Weather phenomenon exposes how unprepared world is for economic, security and humanitarian impacts of global warming
By Ed King
El Nino years can be useful when you’re looking at risks associated with climate change.
According to the World Meteorological Organization (WMO), the 2015-2016 weather phenomena could be one of the strongest yet.
And while experts say this event is gradually dying down, it’s testing the ability of countries around the world to deal with extreme weather events.
The impacts left Indonesians facing a grim few months of forest fires and toxic haze; parts of Australia are facing their worst drought on record.
Lack of rain means 3 million in El Salvador, Guatemala and Honduras are relying on food aid; too much rain caused the biggest floods in 50 years across Brazil, Argentina and Uruguay.
Aid workers at Oxfam say poor rains linked to El Nino afflict the horn of Africa, Zimbabwe and Malawi, causing failed crops, famine and internal migration.
Record US temperatures over Christmas and some of the UK’s worst floods on record over the same period are also linked to the weather episode, say scientists at the UK Met Office.
The consequences of unexpected and especially severe weather events are clear: countries are as yet not prepared for the worst climate change could pose.
Flood defences have been overwhelmed, poor irrigation systems exposed. Resilience in the developed and developing world is being tested to its limits.
And that’s why there is an increasing volume of experts demanding governments start compiling and acting on thorough risk assessments based on the bleakest scenarios.
Daniel Schrag is director of the Harvard University Center of the Environment and sits on US President Obama’s Council of Advisors on Science and Technology.
He tells Climate Home there need to be more discussions on not just what risks in a warming world are likely – but also those that will have the greatest impacts.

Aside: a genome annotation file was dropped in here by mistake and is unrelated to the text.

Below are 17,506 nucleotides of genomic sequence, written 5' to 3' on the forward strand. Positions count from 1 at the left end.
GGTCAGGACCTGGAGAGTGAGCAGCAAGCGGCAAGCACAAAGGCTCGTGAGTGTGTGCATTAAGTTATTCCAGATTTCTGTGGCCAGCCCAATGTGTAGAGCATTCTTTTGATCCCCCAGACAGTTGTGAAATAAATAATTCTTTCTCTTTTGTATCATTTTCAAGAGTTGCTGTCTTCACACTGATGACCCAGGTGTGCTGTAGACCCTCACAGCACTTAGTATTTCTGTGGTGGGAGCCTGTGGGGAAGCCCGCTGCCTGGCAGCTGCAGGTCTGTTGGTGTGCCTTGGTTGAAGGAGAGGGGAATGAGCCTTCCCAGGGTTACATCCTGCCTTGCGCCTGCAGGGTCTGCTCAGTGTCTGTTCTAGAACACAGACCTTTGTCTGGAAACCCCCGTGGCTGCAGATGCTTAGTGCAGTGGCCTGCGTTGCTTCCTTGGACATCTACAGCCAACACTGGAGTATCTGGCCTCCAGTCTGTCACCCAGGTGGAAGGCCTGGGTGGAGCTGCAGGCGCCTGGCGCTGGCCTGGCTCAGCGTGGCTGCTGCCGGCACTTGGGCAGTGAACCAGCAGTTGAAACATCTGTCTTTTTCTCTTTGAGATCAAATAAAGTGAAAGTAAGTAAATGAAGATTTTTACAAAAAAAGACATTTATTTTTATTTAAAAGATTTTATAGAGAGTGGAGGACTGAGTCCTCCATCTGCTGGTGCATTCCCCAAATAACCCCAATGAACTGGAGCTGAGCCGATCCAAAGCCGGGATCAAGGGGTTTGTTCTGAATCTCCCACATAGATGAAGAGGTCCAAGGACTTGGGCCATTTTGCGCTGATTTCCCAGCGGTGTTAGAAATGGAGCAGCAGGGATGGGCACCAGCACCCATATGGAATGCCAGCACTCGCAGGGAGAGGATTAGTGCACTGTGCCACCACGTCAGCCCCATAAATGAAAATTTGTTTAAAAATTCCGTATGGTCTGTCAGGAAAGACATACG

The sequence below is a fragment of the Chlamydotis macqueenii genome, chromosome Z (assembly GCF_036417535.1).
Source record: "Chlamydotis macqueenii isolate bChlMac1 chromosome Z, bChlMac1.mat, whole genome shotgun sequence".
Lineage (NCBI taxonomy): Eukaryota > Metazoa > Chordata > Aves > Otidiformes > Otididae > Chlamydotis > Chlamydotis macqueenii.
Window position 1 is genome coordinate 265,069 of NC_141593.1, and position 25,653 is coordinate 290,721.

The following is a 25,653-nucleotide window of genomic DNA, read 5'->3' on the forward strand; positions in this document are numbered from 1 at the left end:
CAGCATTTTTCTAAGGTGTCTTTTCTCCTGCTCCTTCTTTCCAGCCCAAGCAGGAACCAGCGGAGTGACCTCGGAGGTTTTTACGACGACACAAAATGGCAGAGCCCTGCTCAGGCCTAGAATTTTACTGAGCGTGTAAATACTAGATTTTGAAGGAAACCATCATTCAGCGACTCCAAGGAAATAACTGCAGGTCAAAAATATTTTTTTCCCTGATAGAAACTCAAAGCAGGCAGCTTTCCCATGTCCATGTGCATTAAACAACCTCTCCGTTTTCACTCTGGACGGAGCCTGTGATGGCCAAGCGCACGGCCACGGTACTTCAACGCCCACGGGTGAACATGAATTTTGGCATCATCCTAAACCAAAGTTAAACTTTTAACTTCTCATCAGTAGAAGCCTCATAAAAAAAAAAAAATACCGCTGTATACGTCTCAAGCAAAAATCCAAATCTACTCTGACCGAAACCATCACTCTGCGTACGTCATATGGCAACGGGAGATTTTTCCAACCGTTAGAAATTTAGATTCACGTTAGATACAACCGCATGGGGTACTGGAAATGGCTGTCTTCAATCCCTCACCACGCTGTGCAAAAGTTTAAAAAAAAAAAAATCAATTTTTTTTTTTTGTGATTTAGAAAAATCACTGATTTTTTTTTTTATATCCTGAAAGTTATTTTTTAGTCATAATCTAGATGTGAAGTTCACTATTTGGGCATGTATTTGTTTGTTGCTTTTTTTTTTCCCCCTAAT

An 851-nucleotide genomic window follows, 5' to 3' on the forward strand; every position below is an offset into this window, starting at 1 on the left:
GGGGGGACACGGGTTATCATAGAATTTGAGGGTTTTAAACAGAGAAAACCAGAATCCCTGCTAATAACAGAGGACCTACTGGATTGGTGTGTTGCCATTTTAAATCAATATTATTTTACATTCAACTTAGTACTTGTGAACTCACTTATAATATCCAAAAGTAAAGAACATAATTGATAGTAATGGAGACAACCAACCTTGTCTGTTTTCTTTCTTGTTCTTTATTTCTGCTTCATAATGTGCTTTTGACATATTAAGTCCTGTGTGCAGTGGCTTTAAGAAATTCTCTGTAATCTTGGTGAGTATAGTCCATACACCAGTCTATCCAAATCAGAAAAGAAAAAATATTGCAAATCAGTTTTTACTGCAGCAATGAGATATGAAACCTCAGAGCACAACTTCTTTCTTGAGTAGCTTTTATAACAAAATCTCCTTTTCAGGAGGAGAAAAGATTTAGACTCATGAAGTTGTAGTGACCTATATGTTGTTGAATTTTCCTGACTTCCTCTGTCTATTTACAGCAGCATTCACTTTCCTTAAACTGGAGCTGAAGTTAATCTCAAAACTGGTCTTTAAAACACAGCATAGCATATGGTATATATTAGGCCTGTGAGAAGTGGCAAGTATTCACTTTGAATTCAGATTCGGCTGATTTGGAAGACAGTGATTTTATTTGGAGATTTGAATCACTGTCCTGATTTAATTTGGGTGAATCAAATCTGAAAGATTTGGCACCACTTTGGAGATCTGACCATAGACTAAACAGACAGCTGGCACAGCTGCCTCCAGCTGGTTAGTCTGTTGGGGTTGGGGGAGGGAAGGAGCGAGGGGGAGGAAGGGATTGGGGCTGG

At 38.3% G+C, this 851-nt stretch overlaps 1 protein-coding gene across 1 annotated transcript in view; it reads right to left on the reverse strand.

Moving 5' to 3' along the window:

Without that information countries will be caught out when climate-linked events comparable to an El Nino hit.
“Even if it’s highly uncertain you need to talk about it. The probability of a terrorist exploding a nuclear weapon is very low and highly uncertain, but you can bet they [experts] absolutely spend time thinking about it.”
Many businesses have known of the threats extreme weather can cause for some time, says Celine Herweijer, a partner at consultancy PwC and an expert in climate risk.
Based in London, she advises firms here and abroad on how they can build resilience.
“It’s obvious in the UK that a certain number of our assets are linked internationally – our economy is very sensitive to extreme events all over the world,” she says.
“We feel the ripple effects and prices are impacted on the high street. We are going to see more of that in the future.”
One example she cites is bananas. Most export crops are grown within 30 degrees north and south of the equator: Latin America, the Caribbean, West Africa. All are regions deemed at exceptional risk from global warming.
There’s no simple answer for businesses – but Herweijer says there are precautions they can take.
New offices, warehouses and factories should be built to withstand more extreme conditions: not simply a 1/100 chance of a flood, but also steadily rising sea levels over a century.
Better access is needed to long term forecasts so businesses can stress test decisions, supply chains need to be diversified to allow business to cope if and when extreme weather hits.
Insurers are worried about the growing risk to their business model. Inge Beale is CEO of Lloyd’s of London, one of the world’s leading insurance markets.
“We are noticing some change. We can see we are being directly impacted by climate related events around the world. We see the amount of money we pay out in claims is going up,” she says.
Since the 1980s, Beale contends the levels of weather-related losses around the world have surged, from an annual average of US$10 billion in the 1980s to $50 billion in the 2000s.
Sea level rise may be laughed at among climate sceptics, but insurers take it dead seriously.
In 2011, Lloyd’s reported pre-tax losses of £516 million, a result its annual report said reflected the “frequency and severity of natural catastrophes.”